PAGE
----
ANNAPOLIS, Md. - Maryland Gov. Wes Moore signed legislation on Friday to help veterans, including tax relief on retirement income.
With a National Guard aircraft behind him, the former U.S. Army captain and paratrooper signed the bills in a hangar at Martin State Airport, which is home to the Maryland Air National Guard, in Middle River, Maryland.
"We need to make sure that ‘thank you for your service’ is more than just a quote, or something that we always put at the end of a sentence. We need to support our military community," Moore said, adding that veterans will have second and third careers. "These are people who will start businesses. These are people who will buy homes."
Moore, a Democrat, prioritized the tax relief measure for military retirees called the Keep Our Heroes Home Act, because it’s designed as an incentive for veterans to stay in Maryland, instead of moving to another state with more favorable tax conditions.
The law will exempt up to $20,000 of military retirement income for Maryland residents who are 55 and older. It will exempt up to $12,500 for retirees who are younger than 55. That’s an increase in exempted income the state currently allows: $15,000 for 55 and over and $5,000 for those under 55.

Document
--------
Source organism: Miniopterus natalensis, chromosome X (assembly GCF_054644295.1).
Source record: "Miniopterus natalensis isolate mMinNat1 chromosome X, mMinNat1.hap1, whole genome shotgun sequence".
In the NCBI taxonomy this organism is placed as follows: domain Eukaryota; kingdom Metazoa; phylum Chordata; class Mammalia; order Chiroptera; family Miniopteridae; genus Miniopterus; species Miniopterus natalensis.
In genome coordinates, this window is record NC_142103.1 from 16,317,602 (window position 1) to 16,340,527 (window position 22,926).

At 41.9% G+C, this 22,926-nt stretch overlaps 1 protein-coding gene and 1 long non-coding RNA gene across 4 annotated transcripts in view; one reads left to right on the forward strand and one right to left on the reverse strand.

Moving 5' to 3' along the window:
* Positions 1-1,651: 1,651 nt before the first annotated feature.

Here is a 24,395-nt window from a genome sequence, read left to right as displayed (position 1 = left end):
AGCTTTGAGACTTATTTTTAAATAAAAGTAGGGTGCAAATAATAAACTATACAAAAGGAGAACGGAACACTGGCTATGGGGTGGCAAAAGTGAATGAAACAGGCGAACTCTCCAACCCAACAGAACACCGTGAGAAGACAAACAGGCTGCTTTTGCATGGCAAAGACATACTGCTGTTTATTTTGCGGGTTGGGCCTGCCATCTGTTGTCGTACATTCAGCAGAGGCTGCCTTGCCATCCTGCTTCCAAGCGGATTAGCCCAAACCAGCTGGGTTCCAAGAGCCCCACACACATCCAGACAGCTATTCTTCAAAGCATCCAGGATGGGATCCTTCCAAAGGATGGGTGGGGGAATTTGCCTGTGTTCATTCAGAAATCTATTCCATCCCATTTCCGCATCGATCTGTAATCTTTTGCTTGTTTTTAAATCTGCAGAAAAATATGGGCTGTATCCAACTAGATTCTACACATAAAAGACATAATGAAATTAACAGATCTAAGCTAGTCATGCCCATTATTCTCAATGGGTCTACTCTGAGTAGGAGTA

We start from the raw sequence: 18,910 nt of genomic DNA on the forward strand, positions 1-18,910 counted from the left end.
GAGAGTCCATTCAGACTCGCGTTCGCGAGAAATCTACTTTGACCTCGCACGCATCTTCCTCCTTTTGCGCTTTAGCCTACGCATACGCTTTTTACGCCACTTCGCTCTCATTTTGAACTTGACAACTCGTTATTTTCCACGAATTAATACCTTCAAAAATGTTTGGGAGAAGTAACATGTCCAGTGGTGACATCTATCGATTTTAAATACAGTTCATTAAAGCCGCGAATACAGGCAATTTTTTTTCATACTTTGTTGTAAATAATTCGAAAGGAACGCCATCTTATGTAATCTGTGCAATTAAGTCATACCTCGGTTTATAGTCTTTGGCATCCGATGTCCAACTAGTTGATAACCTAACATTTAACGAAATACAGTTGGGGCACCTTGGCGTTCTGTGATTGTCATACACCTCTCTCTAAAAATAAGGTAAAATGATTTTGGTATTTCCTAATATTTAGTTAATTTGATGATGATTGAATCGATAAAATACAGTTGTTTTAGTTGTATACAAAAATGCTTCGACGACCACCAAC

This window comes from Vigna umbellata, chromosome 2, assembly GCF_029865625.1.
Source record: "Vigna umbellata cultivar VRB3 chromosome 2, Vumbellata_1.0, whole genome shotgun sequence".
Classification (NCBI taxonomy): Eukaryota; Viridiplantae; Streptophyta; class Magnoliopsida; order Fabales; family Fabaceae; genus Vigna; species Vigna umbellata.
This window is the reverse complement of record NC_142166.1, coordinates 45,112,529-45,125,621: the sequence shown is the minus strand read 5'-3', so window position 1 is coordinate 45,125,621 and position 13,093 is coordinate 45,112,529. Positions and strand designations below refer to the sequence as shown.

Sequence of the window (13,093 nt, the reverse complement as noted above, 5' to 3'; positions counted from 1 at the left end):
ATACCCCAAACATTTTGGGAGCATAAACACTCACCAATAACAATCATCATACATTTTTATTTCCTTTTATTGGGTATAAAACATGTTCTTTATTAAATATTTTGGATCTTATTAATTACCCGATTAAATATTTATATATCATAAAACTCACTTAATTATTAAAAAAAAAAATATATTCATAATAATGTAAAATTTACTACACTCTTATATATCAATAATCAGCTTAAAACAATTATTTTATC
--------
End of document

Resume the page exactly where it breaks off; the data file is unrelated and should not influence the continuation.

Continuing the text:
The state estimates that about 33,000 military retirees will be eligible to subtract additional retirement income as a result of the new law. It takes effect July 1 and applies to tax year 2023 and beyond.
The governor initially proposed higher exemptions, but the measure was scaled back by the General Assembly. Moore proposed exempting up to $40,000 for all veterans.
Moore also signed into law a program that will reimburse the state’s National Guard members up to $60 a month for health care and dental plans. The Health Care for Heroes Act takes effect July 1.
Another bill signed by the governor will require the Maryland Department of Veterans Affairs to bury an eligible spouse or dependent, including a child or parent, of a veteran in a state veterans cemetery without charge.
The governor also signed into law a bill that creates a checkoff on income tax returns for the Maryland Veterans Trust Fund, which provides grants or loans to veterans and their families.
The state also will study on expediting the state licensing process for service members, veterans and military spouses, under a bill signed into law by Moore.
Moore also signed a bill that will require a child on the registry for the Waiver for Children with Autism Spectrum Disorder to remain on the registry, if the child’s family moves out of the state for military service.
The Associated Press contributed to this report.